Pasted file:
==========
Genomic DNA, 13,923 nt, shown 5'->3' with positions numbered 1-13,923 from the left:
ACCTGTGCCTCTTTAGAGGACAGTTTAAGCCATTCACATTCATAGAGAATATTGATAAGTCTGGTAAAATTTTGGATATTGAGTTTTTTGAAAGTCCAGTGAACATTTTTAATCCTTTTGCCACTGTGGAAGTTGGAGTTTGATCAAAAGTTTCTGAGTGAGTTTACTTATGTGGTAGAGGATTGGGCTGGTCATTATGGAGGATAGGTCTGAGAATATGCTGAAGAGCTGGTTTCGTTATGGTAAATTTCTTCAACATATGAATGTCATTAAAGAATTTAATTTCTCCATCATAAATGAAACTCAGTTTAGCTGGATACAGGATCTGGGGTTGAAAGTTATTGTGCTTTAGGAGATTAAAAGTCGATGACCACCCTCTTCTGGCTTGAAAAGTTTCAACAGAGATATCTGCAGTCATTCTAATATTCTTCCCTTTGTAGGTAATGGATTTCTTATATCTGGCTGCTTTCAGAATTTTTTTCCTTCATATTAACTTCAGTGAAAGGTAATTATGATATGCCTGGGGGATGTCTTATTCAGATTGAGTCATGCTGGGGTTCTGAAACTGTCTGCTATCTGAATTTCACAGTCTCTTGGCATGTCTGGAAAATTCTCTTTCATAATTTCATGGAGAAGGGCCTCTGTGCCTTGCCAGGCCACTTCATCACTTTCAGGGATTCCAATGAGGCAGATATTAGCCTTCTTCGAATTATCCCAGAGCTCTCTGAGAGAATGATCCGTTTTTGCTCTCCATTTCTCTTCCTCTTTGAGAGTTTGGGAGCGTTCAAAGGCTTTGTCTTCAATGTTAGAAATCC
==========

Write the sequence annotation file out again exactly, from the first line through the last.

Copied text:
Genomic DNA, 13,923 nt, shown 5'->3' with positions numbered 1-13,923 from the left:
ACCTGTGCCTCTTTAGAGGACAGTTTAAGCCATTCACATTCATAGAGAATATTGATAAGTCTGGTAAAATTTTGGATATTGAGTTTTTTGAAAGTCCAGTGAACATTTTTAATCCTTTTGCCACTGTGGAAGTTGGAGTTTGATCAAAAGTTTCTGAGTGAGTTTACTTATGTGGTAGAGGATTGGGCTGGTCATTATGGAGGATAGGTCTGAGAATATGCTGAAGAGCTGGTTTCGTTATGGTAAATTTCTTCAACATATGAATGTCATTAAAGAATTTAATTTCTCCATCATAAATGAAACTCAGTTTAGCTGGATACAGGATCTGGGGTTGAAAGTTATTGTGCTTTAGGAGATTAAAAGTCGATGACCACCCTCTTCTGGCTTGAAAAGTTTCAACAGAGATATCTGCAGTCATTCTAATATTCTTCCCTTTGTAGGTAATGGATTTCTTATATCTGGCTGCTTTCAGAATTTTTTTCCTTCATATTAACTTCAGTGAAAGGTAATTATGATATGCCTGGGGGATGTCTTATTCAGATTGAGTCATGCTGGGGTTCTGAAACTGTCTGCTATCTGAATTTCACAGTCTCTTGGCATGTCTGGAAAATTCTCTTTCATAATTTCATGGAGAAGGGCCTCTGTGCCTTGCCAGGCCACTTCATCACTTTCAGGGATTCCAATGAGGCAGATATTAGCCTTCTTCGAATTATCCCAGAGCTCTCTGAGAGAATGATCCGTTTTTGCTCTCCATTTCTCTTCCTCTTTGAGAGTTTGGGAGCGTTCAAAGGCTTTGTCTTCAATGTTAGAAATCC